Al Jones is one of the long lost treausres of the British folk club scene. For a time there in the '60s his guitar adroitness and his exceptional songwriting marked him as a star turn with a glittering future. He built a strong following, had more work than he could handle and came under the wing of the redoubtable Sandy Roberton, who later hooked up with Steeleye Span. Al was even signed by Parlophone and few doubted that he was on his way to becoming a big star. That's when Al Jones dropped out and moved to Cornwall.

'I think I just got fed up with living in London and I thought I'd go and live by the seaside. I had this idea that I'd just go off sailing and the royalties would just roll in. Looking back it was probably a really pretty stupid thing to do.'

Al's Parlophone album  Alun Ashworth Jones failed to get arrested ('they concentrated on the persona more than the music and nobody took it very seriously')..and with the man himself watching the boats go by in Cornwall, the gigs dried up too. Somebody called Ian A Anderson attempted to coax him back into the main arena in the early '70s with an album called Jonesville for his long-lost Village Thing label, but it was  to be a rare outing. In the quarter century since the Village Thing album, there seemed more likelihood of a Lord Lucan CD than anything else from the enigmatic Mr Jones.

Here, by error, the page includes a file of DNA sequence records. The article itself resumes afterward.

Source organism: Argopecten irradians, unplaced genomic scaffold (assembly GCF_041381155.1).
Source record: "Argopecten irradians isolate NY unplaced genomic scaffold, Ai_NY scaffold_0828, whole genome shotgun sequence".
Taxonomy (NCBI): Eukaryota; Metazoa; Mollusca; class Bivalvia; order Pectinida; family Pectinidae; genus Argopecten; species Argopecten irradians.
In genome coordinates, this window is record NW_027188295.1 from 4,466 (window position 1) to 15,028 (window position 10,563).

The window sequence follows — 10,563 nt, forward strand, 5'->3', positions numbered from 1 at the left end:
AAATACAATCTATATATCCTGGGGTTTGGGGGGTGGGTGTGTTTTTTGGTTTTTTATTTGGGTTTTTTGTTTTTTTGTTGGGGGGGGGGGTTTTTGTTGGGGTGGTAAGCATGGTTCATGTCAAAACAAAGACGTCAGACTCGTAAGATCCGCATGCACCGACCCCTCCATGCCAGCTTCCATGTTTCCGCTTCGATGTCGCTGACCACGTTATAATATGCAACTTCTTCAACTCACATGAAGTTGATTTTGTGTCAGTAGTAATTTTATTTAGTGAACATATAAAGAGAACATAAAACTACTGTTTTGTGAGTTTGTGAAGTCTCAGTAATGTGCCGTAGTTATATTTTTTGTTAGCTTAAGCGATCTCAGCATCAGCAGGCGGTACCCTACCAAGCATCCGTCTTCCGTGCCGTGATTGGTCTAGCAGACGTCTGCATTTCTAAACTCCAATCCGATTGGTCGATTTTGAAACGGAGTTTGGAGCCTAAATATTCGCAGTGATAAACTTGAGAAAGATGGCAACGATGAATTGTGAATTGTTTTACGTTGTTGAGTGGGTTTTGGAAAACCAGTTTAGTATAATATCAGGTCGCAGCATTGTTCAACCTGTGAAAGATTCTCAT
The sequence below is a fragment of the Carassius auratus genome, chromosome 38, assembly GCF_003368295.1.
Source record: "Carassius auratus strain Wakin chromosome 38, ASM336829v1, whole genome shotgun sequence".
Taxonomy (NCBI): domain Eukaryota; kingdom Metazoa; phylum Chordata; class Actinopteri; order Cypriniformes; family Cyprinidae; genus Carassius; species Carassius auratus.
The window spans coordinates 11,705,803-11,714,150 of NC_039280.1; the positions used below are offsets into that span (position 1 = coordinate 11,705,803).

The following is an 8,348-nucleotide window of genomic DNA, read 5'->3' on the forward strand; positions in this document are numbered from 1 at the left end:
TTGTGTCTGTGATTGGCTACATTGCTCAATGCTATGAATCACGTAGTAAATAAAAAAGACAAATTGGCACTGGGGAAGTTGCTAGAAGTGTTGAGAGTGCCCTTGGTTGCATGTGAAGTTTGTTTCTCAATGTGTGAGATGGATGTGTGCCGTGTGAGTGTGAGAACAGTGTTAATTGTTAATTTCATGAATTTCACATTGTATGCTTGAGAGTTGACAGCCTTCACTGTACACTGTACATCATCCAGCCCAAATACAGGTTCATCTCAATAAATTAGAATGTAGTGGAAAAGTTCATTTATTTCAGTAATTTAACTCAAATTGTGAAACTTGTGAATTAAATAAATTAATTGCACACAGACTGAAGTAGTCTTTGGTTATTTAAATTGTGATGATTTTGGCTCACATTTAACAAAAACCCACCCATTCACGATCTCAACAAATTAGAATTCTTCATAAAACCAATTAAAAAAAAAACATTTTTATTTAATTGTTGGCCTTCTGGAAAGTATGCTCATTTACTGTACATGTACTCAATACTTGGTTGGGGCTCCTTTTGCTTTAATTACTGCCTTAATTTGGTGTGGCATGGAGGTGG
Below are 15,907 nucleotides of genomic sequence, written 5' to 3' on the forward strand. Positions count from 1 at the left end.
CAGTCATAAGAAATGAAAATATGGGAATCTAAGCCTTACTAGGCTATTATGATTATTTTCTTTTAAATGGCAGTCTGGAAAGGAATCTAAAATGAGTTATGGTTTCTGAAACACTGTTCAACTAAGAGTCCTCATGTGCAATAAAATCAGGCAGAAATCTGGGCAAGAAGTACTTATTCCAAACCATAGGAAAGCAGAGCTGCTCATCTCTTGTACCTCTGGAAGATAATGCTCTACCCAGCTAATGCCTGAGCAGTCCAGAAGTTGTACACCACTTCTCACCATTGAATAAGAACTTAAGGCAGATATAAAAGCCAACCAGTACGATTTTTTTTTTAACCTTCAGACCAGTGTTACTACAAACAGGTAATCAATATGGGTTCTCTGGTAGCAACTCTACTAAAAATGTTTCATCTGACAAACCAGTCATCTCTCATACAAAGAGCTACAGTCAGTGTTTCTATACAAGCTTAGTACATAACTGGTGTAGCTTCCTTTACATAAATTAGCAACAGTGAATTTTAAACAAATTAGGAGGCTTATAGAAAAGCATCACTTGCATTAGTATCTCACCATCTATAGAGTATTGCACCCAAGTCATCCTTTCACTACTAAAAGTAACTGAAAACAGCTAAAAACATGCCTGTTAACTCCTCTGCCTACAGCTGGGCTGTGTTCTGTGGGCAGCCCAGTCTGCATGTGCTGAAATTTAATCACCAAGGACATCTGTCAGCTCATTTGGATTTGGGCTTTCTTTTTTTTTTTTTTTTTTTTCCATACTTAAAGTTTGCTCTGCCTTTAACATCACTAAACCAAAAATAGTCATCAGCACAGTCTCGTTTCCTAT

He gradually built up his own business making pick-ups for acoustic instruments - those Ashworth transducers as used by the stars (and our very own Terry Martin!) - but had no inclination to play or even listen to music himself. 'I have great long gaps of colossal ignorance. Only now I'm catching up on a lot of stuff that passed me by. I keep discovering new things which everyone else thinks are really old. Julian Cope I love. And David Byrne of Talking Heads. Robyn Hitchcock..'

In 1991 he had a call from a friend who wanted to put on a concert..and couldn't believe it when he found himself agreeing to appear. 'I couldn't play anything at first, it had been such a long time and my fingertips had gone soft.' But on a business trip to London he got his hands on a Strat and it felt so good he couldn't put it down..gradually he eased back into gigging..and sitting in with any damn band that passed by. 'People like Wizz Jones and John Renbourn would come down and I'd play guitar with them. I remember John playing something and it sounded familiar and I said 'John I know that one!' He said 'you should do you wrote it!' He started writing again. Prolifically. Got a new acoustic guitar. And ultimately he came to record a brand new CD Swimming Pool.

(Colin Irwin, from Folk Roots Jan/Feb 1998 )


Back to Gallery